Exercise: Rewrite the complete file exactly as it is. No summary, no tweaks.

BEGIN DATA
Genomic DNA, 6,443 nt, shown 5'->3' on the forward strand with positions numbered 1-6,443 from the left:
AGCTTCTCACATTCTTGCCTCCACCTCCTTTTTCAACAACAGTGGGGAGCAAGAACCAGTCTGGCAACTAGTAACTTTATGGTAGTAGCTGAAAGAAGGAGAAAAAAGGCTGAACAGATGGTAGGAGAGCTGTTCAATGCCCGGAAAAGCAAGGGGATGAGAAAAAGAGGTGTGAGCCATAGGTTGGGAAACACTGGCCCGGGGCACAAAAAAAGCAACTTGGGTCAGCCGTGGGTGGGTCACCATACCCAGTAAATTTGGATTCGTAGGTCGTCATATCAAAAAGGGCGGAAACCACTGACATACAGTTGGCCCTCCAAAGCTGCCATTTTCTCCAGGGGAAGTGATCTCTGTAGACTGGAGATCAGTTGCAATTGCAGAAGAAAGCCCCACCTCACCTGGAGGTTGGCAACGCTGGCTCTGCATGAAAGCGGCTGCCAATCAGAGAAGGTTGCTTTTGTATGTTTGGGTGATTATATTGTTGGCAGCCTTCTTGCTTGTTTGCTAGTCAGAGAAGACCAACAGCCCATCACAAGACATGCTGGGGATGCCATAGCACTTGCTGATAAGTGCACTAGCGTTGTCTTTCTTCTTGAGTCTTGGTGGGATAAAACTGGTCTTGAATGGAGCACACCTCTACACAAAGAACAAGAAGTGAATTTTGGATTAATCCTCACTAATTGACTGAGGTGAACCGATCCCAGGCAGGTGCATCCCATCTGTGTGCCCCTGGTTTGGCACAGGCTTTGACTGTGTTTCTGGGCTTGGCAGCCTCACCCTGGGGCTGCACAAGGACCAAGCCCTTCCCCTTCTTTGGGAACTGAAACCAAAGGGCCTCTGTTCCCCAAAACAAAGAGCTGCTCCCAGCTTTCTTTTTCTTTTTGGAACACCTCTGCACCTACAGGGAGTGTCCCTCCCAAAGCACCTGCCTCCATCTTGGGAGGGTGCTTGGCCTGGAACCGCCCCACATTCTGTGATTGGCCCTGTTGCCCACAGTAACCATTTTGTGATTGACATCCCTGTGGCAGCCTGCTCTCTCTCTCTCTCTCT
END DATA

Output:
Genomic DNA, 6,443 nt, shown 5'->3' on the forward strand with positions numbered 1-6,443 from the left:
AGCTTCTCACATTCTTGCCTCCACCTCCTTTTTCAACAACAGTGGGGAGCAAGAACCAGTCTGGCAACTAGTAACTTTATGGTAGTAGCTGAAAGAAGGAGAAAAAAGGCTGAACAGATGGTAGGAGAGCTGTTCAATGCCCGGAAAAGCAAGGGGATGAGAAAAAGAGGTGTGAGCCATAGGTTGGGAAACACTGGCCCGGGGCACAAAAAAAGCAACTTGGGTCAGCCGTGGGTGGGTCACCATACCCAGTAAATTTGGATTCGTAGGTCGTCATATCAAAAAGGGCGGAAACCACTGACATACAGTTGGCCCTCCAAAGCTGCCATTTTCTCCAGGGGAAGTGATCTCTGTAGACTGGAGATCAGTTGCAATTGCAGAAGAAAGCCCCACCTCACCTGGAGGTTGGCAACGCTGGCTCTGCATGAAAGCGGCTGCCAATCAGAGAAGGTTGCTTTTGTATGTTTGGGTGATTATATTGTTGGCAGCCTTCTTGCTTGTTTGCTAGTCAGAGAAGACCAACAGCCCATCACAAGACATGCTGGGGATGCCATAGCACTTGCTGATAAGTGCACTAGCGTTGTCTTTCTTCTTGAGTCTTGGTGGGATAAAACTGGTCTTGAATGGAGCACACCTCTACACAAAGAACAAGAAGTGAATTTTGGATTAATCCTCACTAATTGACTGAGGTGAACCGATCCCAGGCAGGTGCATCCCATCTGTGTGCCCCTGGTTTGGCACAGGCTTTGACTGTGTTTCTGGGCTTGGCAGCCTCACCCTGGGGCTGCACAAGGACCAAGCCCTTCCCCTTCTTTGGGAACTGAAACCAAAGGGCCTCTGTTCCCCAAAACAAAGAGCTGCTCCCAGCTTTCTTTTTCTTTTTGGAACACCTCTGCACCTACAGGGAGTGTCCCTCCCAAAGCACCTGCCTCCATCTTGGGAGGGTGCTTGGCCTGGAACCGCCCCACATTCTGTGATTGGCCCTGTTGCCCACAGTAACCATTTTGTGATTGACATCCCTGTGGCAGCCTGCTCTCTCTCTCTCTCTCT